Another performing arts group has raised concerns that the arrival of the Royal Conservatoire of Scotland (RCS) to the north-east will squeeze out local groups from facilities.
Earlier this year Fraserburgh Junior Performing Arts Society criticised a deal struck between Aberdeenshire Council and the world-renowned music and drama academy to open their doors to kids in the poorest areas of the north-east.
The society said it was unfair the internationally established conservatoire – now ranked as the third-best performing arts school in the world – was going to get access to facilities for free while prices for local and volunteer groups are rising.
Now the owner of the 6.1.0 Dance Academy Stephen Summers, a regular user of Fraserburgh’s Dalrymple Hall where some of the conservatoire teaching may take place, has said no local groups should lose out.
“Each week I teach dance to over 250 youngsters over four days in the hall,” Mr Summers said. “The Dalrymple Hall is the heart of Fraserburgh’s arts scene and it is in constant use by local groups, it certainly doesn’t like unused for most of the year.”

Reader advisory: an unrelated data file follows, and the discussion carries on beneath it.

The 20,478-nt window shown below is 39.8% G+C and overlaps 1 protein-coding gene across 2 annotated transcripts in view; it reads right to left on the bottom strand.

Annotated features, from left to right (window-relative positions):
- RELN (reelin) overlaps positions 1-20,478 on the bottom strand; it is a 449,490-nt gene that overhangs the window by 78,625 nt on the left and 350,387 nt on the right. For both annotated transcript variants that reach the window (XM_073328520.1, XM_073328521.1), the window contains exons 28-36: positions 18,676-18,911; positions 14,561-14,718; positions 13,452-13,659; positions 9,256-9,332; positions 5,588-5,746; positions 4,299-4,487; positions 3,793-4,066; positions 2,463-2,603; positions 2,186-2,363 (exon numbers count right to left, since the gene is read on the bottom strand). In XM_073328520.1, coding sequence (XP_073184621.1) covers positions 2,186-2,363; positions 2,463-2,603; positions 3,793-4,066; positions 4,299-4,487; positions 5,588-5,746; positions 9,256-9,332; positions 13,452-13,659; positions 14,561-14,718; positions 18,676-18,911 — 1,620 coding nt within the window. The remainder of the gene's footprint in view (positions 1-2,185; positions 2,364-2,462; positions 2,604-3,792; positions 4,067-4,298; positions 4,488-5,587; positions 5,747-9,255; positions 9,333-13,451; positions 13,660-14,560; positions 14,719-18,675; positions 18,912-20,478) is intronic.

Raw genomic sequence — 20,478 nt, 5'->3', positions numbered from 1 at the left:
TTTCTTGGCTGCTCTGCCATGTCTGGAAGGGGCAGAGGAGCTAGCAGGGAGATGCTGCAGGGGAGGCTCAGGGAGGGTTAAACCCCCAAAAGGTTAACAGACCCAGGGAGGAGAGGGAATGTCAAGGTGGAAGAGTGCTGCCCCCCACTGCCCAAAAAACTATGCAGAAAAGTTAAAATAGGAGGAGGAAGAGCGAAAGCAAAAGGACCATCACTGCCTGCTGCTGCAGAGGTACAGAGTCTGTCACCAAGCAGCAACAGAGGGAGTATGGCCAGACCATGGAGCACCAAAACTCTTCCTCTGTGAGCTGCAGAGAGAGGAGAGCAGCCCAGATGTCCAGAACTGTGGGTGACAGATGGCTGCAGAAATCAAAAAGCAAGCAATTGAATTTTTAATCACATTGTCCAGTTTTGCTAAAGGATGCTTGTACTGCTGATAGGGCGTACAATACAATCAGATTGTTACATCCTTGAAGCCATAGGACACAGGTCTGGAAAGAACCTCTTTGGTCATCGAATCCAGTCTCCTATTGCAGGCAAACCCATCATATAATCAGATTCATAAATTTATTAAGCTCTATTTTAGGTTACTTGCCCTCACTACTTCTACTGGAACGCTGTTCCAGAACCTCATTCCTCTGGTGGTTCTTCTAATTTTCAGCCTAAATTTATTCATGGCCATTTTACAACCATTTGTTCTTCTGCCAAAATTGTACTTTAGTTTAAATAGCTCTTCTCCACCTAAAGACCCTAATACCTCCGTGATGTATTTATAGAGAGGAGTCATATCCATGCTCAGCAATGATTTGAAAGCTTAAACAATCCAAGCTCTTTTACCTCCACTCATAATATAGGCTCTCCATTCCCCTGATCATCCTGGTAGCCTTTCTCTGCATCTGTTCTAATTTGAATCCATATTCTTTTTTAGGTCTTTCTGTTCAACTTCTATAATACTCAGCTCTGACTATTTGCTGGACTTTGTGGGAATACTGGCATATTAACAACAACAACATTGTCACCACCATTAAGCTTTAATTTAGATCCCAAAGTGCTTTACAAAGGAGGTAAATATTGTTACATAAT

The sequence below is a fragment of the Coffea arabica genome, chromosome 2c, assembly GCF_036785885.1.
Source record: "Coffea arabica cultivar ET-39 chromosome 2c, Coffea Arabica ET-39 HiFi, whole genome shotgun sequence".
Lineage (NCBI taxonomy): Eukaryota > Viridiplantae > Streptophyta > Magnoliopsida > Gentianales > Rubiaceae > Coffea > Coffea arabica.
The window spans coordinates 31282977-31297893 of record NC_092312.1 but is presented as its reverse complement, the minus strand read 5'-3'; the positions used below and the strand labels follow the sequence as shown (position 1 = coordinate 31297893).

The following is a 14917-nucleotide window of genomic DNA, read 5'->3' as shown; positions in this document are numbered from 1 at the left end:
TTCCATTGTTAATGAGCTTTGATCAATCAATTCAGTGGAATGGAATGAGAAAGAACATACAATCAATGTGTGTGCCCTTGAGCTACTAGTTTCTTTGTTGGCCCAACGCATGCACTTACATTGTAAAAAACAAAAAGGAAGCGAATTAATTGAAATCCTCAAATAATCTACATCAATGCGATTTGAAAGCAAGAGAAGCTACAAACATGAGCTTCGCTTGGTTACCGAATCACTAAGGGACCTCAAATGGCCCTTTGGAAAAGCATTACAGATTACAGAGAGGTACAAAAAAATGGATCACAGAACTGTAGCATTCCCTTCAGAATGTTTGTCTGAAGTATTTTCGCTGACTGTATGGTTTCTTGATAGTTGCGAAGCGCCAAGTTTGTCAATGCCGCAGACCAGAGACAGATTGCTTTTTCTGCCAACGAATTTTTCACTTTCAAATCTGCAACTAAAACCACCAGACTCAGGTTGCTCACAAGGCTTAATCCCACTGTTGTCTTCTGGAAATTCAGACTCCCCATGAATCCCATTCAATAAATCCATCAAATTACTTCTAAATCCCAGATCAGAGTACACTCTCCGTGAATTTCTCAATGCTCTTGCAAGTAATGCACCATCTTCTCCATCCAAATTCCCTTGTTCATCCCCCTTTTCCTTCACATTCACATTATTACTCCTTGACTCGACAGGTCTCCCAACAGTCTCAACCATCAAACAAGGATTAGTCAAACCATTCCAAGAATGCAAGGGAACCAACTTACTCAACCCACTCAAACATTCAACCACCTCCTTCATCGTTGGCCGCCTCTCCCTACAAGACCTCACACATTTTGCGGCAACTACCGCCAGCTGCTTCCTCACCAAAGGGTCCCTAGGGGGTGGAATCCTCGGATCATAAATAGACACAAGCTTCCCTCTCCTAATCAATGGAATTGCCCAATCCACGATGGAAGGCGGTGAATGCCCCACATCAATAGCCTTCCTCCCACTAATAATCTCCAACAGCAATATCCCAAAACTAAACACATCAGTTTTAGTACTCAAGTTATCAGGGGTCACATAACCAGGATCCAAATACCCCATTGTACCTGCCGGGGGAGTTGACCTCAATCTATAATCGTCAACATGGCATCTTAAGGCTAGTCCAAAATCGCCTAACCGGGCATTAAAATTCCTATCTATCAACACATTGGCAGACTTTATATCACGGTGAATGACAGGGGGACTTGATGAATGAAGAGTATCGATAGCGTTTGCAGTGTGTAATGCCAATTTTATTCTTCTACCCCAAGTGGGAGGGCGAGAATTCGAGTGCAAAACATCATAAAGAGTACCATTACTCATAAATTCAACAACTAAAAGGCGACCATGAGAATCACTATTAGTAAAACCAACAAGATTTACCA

Mr Summers said the arrival of the RCS will “only add to our arts culture” but that it must not come at the expense of limited access to practice rooms.
He added: “Of real concern to users of council buildings in Fraserburgh, including the Dalrymple Hall, is the rising cost of room hire. Small business owners like myself are being priced out of using council facilities and are looking to rent privately.”
Last year the local authority changed its “cost recovery” policy and agreed to try and recoup more money spent maintaining public buildings and services.
John Harding, the authority’s head of lifelong learning and leisure, has said the partnership between the council and the RCS is a “real coup” for Fraserburgh and the whole area.
When the deal was announced he said: “It will offer development programmes for people of all ages to work with one of the best performing arts education establishments in the world.”
The final details of the conservatoire programmes have not yet been announced, but the council has offered assurances it will “complement” existing groups, not edge them out.